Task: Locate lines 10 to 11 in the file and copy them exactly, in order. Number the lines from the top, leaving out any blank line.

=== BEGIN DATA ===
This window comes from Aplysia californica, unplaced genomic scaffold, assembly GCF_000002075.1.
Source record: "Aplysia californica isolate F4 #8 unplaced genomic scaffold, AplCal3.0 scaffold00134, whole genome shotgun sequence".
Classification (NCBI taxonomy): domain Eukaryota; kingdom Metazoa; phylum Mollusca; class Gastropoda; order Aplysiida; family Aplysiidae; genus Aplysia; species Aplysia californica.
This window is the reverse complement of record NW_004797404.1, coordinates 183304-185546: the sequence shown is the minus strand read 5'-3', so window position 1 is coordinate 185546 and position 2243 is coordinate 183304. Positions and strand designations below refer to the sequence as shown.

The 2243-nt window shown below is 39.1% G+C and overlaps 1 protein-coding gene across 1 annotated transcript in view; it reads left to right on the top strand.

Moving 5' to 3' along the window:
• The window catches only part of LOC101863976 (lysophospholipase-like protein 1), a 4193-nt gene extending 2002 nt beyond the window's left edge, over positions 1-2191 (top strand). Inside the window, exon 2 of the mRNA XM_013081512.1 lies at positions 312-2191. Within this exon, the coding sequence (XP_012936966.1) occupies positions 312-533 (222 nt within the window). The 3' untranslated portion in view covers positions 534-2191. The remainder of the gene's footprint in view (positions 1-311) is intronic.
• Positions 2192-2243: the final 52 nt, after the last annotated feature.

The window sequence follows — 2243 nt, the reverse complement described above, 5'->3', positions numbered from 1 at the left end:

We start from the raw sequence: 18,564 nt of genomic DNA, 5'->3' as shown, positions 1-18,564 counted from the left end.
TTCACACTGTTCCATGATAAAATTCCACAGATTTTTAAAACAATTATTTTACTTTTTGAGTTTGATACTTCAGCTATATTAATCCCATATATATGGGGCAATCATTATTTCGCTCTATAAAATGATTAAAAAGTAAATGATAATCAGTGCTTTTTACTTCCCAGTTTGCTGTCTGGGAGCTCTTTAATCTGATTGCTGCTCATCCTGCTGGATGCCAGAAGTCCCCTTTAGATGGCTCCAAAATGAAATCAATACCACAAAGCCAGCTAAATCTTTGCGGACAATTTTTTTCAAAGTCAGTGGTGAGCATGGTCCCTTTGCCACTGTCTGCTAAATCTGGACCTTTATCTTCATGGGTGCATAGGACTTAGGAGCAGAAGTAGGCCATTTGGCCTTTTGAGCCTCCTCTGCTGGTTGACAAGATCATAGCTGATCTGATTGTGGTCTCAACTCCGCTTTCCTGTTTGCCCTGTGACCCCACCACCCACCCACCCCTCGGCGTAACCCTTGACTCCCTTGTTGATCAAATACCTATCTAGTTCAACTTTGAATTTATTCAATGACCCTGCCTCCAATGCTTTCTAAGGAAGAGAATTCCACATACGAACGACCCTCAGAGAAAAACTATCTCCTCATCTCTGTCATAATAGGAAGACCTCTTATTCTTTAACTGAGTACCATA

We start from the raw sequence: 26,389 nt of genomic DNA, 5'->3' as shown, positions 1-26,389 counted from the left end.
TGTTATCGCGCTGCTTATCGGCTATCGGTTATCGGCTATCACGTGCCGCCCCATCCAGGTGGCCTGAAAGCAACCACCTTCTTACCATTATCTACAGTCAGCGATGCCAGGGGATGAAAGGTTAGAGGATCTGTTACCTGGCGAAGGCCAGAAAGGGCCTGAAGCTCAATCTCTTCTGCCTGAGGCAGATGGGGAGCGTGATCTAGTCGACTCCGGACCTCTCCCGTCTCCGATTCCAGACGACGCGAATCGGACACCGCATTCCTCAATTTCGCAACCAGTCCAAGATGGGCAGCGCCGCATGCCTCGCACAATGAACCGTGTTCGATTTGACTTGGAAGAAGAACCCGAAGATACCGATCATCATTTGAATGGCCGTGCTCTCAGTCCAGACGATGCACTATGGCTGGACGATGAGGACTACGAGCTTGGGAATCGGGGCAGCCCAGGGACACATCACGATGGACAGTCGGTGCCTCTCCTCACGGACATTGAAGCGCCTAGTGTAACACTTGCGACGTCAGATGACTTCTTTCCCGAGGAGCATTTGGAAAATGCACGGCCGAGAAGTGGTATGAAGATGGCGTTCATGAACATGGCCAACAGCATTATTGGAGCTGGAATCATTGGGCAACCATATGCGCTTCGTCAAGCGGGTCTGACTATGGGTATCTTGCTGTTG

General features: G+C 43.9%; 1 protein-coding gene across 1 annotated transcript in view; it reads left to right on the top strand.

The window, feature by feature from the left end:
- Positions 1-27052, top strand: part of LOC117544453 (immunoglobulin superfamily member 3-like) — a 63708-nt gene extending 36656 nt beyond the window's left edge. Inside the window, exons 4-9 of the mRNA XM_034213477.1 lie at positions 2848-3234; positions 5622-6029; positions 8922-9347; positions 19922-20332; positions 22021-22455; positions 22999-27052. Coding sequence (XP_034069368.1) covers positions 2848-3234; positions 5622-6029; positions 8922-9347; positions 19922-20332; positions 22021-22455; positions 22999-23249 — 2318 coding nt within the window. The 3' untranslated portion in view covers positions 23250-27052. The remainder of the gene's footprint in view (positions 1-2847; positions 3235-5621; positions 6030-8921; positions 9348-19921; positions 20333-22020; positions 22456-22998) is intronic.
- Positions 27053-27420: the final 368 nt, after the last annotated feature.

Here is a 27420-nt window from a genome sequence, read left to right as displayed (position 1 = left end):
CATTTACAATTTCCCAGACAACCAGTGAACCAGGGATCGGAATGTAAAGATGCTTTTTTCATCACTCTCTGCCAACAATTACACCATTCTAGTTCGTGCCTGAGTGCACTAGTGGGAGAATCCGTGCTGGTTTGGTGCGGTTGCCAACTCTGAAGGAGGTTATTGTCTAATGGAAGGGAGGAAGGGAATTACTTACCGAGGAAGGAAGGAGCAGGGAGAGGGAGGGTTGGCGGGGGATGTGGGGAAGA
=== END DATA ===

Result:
We start from the raw sequence: 18,564 nt of genomic DNA, 5'->3' as shown, positions 1-18,564 counted from the left end.
TTCACACTGTTCCATGATAAAATTCCACAGATTTTTAAAACAATTATTTTACTTTTTGAGTTTGATACTTCAGCTATATTAATCCCATATATATGGGGCAATCATTATTTCGCTCTATAAAATGATTAAAAAGTAAATGATAATCAGTGCTTTTTACTTCCCAGTTTGCTGTCTGGGAGCTCTTTAATCTGATTGCTGCTCATCCTGCTGGATGCCAGAAGTCCCCTTTAGATGGCTCCAAAATGAAATCAATACCACAAAGCCAGCTAAATCTTTGCGGACAATTTTTTTCAAAGTCAGTGGTGAGCATGGTCCCTTTGCCACTGTCTGCTAAATCTGGACCTTTATCTTCATGGGTGCATAGGACTTAGGAGCAGAAGTAGGCCATTTGGCCTTTTGAGCCTCCTCTGCTGGTTGACAAGATCATAGCTGATCTGATTGTGGTCTCAACTCCGCTTTCCTGTTTGCCCTGTGACCCCACCACCCACCCACCCCTCGGCGTAACCCTTGACTCCCTTGTTGATCAAATACCTATCTAGTTCAACTTTGAATTTATTCAATGACCCTGCCTCCAATGCTTTCTAAGGAAGAGAATTCCACATACGAACGACCCTCAGAGAAAAACTATCTCCTCATCTCTGTCATAATAGGAAGACCTCTTATTCTTTAACTGAGTACCATA